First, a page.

I feel the quality of Heir and The Crown dropped noticeably from the original trilogy. While reading YA romance entails some cliché lines and stereotypical aspects of relationship-building, I found The Crown a bit too packed with these for my taste. Eadlyn ends up choosing a man whom, for the majority of the process, she didn’t notice that much. Their relationship explodes in a matter of days. They don’t fall in love from spending ample time together, but from a series of enlightening moments. The dialogue was fairly weak in places, and several scenes felt tailored in terms of time to fit what Cass needed. For example, after having a heart attack, Eadlyn’s mother wakes and summons her children to see her. They have a conversation that lasts less than five minutes before husband/king Maxon orders the kids back to their daily routines to let Mom recover. Eadlyn’s been agonizing over her mother’s wellbeing for days, and this is the only interaction they get now? I thought that was strange. Another instance comes near the end, when Eadlyn is torn between two choices and is out of time to decide. Her mother makes a comment that’s essentially, “I hope you figure it out and do what you truly want,” before leaving her. I feel like a mother would want to be of more help than that in such a life-altering crises; but hey. Who knows…? (Rhetorical, of course: come on, America).

Another aspect of the novel that I didn’t understand was the abundance of palace characters. It’s not that having a large cast for a kingdom-oriented story isn’t feasible. But our glimpses of side characters shift so often, and are so limited, that the reader has a hard time connecting to them. If Cass downsized and zeroed in on a few (especially given the fact that we have five or six suitors to get to know as Eadlyn narrows the men down), they would have been more effective. As it was, I found myself trying to recall faces behind names that popped up throughout her story. It’s been a while since I read Heir; so perhaps that’s part of it.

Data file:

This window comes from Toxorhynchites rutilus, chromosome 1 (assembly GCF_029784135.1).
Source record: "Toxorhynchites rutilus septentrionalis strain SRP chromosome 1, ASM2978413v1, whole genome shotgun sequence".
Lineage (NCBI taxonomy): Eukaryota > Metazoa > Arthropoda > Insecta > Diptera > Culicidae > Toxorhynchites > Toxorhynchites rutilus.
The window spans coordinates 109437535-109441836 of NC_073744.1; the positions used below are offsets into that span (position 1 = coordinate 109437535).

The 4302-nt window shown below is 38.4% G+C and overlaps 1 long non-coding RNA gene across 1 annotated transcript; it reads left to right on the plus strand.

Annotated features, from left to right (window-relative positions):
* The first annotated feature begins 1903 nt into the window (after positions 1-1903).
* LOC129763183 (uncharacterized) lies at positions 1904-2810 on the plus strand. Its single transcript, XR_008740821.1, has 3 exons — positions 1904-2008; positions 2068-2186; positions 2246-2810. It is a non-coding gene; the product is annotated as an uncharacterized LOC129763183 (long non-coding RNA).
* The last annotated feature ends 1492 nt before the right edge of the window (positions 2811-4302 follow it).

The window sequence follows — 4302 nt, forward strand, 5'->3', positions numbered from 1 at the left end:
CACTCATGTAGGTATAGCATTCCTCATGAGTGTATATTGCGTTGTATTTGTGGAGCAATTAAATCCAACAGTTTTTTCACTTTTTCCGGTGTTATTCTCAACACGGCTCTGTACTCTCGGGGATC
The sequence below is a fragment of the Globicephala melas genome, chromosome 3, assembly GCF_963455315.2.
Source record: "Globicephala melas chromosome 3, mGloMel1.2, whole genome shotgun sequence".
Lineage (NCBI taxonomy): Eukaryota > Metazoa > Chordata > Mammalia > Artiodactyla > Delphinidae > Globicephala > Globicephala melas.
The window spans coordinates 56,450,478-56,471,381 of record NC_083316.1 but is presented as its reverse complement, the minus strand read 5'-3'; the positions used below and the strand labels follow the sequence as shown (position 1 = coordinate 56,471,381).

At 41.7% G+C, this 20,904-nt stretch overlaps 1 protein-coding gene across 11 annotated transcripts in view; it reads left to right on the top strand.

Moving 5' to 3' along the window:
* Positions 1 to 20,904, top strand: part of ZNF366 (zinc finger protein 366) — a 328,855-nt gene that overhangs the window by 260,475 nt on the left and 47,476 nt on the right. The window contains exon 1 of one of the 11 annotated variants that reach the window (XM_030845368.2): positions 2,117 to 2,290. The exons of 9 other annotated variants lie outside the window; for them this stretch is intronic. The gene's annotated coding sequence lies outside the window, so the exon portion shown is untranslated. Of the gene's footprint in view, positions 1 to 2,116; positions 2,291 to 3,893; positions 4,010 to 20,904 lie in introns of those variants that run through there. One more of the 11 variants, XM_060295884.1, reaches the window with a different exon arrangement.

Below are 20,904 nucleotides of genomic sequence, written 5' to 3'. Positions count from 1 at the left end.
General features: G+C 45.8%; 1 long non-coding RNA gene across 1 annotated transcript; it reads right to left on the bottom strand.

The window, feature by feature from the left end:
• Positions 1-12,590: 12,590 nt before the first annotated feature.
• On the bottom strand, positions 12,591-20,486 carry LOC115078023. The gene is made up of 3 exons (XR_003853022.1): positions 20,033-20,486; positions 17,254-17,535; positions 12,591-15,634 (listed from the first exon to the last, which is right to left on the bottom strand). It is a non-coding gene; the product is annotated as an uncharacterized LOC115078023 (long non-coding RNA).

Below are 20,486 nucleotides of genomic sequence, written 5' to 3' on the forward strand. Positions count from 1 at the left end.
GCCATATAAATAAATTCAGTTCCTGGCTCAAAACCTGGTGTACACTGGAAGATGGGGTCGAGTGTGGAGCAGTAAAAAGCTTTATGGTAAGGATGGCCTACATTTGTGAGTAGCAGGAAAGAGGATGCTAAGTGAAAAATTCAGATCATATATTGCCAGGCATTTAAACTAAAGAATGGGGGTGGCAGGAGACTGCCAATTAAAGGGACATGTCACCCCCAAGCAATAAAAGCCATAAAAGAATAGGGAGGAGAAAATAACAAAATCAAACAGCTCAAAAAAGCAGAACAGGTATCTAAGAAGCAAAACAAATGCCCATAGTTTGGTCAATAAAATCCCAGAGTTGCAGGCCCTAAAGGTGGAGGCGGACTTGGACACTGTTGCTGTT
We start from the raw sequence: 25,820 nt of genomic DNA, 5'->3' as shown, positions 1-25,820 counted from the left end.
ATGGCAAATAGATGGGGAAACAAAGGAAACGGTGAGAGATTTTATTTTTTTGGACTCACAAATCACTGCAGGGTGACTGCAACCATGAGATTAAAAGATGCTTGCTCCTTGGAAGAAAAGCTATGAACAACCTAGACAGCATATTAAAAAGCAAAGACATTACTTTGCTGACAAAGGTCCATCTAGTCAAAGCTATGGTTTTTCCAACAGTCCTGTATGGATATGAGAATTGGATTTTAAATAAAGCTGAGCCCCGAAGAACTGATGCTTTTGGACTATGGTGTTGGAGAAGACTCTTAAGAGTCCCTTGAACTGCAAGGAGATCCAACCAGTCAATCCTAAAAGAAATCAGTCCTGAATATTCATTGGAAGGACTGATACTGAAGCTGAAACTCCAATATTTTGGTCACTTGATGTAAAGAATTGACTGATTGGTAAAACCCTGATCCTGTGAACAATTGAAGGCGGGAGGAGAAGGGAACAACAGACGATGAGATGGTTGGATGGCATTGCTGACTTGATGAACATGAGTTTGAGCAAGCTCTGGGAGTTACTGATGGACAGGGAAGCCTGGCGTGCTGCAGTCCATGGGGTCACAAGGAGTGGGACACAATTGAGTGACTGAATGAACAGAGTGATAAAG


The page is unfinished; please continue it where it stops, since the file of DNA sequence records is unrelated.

Lastly, and I know this is another facet of YA romance at times, I found the stakes for Eadlyn to be exaggerated. There’s drama going on with her as ruler, attempted sabotages, and the question of who she’ll pick; yet, without giving too much away, these problems seem to be exacerbated for the sake of suspense. Eadlyn convinces herself that the people’s opinion needs to imprison her in terms of choosing a husband; in terms of squelching threats; and as it ties into her personal self-image. Her parents might have emphasized to her that she had more agency; however, she does take leaps of her own volition that drastically reorder society (of course, without consulting any the people in place to help her with these things). So I’m not sure what I think of Eadlyn. She seems to wield more power than a teenager should, without possessing a solid identity. This makes her intriguing, but hard to get behind.